Image via Legal Planet
It's been in the works for some time now, but the much-discussed "energy only" climate bill has been unveiled by senators Dick Lugar (R-IN) and George Voinovich (R-OH). Senator Lindsey Graham (R-SC), who has been working on more substantive legislation, calls this kind of approach "half-assed", as it would only provide subsidies to incentivize nuclear and energy development. It would do little do address emissions and global climate change, however -- here's what it would do. From the Wonk Room:
Sen. Dick Lugar (R-IN) and Sen. George Voinovich (R-OH), both of whom have admitted the threat of global warming, today announced "a narrower competing bill" that resembles the weak legislation passed out of the Senate energy committee last year ... an energy-only bill that would mandate new renewable and nuclear power production without imposing cuts on carbon emissionsThe reasoning is that this bill is obviously easier to pass (though given the GOP's current attitude cooperating with Dems to accomplish anything, it still might be a struggle . . .). It eschews all that ugly business of holding big polluters accountable for their greenhouse gas pollution, and instead would encourage the development of renewable energy and nuclear power. This would be wholly inadequate in addressing climate change -- the fossil fuel industry would be able to go right on polluting unabated.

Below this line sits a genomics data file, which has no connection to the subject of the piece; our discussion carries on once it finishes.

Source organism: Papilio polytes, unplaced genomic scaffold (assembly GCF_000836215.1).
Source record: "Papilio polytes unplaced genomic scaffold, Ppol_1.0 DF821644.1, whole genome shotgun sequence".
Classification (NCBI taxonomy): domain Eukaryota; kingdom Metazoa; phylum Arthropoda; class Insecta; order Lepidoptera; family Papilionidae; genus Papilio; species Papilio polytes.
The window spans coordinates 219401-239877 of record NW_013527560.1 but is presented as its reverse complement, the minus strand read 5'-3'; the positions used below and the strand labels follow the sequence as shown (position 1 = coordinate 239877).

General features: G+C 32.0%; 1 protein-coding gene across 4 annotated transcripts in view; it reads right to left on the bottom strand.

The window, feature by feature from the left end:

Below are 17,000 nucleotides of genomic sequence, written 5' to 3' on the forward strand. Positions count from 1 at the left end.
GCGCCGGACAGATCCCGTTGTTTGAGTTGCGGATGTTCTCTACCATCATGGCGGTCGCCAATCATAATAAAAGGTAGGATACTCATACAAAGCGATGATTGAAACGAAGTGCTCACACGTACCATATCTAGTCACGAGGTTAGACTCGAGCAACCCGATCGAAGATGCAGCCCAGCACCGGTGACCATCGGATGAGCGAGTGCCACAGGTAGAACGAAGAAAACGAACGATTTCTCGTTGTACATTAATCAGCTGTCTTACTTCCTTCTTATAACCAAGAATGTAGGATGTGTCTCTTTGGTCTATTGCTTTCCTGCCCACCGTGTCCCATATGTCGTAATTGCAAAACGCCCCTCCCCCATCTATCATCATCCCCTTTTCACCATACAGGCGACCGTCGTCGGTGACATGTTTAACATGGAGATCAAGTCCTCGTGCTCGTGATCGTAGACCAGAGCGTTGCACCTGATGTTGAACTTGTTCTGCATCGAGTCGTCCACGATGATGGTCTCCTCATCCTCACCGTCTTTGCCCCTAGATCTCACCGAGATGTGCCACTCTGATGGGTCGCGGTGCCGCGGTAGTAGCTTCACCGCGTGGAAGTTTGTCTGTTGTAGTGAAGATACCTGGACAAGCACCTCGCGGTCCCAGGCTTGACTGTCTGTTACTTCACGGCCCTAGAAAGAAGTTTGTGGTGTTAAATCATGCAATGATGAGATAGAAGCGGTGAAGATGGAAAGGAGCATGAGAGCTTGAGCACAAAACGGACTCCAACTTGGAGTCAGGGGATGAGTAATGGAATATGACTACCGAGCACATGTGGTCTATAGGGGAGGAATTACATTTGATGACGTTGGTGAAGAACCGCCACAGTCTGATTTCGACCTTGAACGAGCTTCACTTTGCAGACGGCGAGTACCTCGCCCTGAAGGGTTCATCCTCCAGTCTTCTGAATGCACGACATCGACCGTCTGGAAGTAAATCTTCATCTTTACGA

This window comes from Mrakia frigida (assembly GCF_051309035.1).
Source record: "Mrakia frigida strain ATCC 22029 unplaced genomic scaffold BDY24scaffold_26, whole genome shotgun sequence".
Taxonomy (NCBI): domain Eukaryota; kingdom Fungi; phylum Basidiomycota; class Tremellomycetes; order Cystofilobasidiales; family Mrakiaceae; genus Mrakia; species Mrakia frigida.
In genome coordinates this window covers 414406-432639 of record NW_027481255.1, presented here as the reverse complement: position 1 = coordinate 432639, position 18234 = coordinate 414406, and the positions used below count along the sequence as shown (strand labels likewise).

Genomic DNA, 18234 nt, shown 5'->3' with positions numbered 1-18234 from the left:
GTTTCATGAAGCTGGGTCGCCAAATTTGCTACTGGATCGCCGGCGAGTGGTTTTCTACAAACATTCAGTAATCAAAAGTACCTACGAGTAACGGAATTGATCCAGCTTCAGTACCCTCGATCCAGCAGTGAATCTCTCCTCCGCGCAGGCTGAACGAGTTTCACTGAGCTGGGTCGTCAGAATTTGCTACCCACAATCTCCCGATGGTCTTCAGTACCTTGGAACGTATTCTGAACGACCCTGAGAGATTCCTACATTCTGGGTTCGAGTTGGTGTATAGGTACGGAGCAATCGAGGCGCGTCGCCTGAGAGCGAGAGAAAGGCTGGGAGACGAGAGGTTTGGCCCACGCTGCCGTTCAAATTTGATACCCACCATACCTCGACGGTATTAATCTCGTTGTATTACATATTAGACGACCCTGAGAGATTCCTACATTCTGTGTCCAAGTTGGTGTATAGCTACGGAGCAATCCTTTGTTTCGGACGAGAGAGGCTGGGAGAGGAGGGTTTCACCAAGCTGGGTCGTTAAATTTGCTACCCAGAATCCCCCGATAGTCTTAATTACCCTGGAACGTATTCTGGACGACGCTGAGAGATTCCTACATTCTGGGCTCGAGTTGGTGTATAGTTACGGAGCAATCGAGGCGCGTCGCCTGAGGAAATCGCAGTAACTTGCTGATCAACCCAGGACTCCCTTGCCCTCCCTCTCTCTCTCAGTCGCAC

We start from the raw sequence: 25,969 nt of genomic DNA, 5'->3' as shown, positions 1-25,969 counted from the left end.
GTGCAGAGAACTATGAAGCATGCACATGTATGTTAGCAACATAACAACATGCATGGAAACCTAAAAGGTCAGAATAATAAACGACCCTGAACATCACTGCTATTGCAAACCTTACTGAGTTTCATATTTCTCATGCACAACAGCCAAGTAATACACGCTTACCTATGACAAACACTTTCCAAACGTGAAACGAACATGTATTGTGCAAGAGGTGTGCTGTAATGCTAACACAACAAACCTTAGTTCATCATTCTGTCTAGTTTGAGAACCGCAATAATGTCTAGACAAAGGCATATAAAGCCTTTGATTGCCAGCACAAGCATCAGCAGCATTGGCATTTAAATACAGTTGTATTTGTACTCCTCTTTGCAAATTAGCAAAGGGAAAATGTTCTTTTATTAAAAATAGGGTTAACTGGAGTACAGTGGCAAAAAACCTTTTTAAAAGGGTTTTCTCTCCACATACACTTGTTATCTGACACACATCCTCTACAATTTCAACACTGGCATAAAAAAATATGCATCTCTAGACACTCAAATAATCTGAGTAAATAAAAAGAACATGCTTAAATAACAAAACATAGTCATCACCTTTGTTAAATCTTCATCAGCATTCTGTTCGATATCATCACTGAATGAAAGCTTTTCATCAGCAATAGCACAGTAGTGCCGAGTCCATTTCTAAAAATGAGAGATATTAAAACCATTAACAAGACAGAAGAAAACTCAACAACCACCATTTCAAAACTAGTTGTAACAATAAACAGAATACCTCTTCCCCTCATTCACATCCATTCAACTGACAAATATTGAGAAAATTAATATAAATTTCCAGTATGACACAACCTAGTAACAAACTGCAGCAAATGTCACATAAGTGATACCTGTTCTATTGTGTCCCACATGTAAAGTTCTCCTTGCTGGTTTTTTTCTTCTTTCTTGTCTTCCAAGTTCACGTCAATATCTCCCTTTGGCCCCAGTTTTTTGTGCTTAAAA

The problem with this thing isn't that it's a bad idea in and of itself -- it's just that it is in no way a real solution. And if this bill gets taken up, it probably means the serious bill, Kerry-Graham-Lieberman, doesn't. To complicate things even further, there's a third bill in the mix: a climate-only bill with weak reduction targets designed by senators Maria Cantwell (D-WA) and Susan Collins (R-ME). Brad Johnson explains why this is trouble:
These senators are participating in a complex dance -- if President Obama and the public throw their weight behind real action, then these senators can take credit when elements of their bills appear in the Kerry-Graham-Lieberman legislation. However, if momentum stalls under the weight of polluter lobbying and Beltway indifference to the climate crisis, they can instead say they offered a "pragmatic" alternative.If only people in the real world cared enough about averting the climate crisis to put enough pressure on those dallying politicians to actually get something done . . .
Unfortunately, such political insurance only covers elected politicians, not people living in the real world.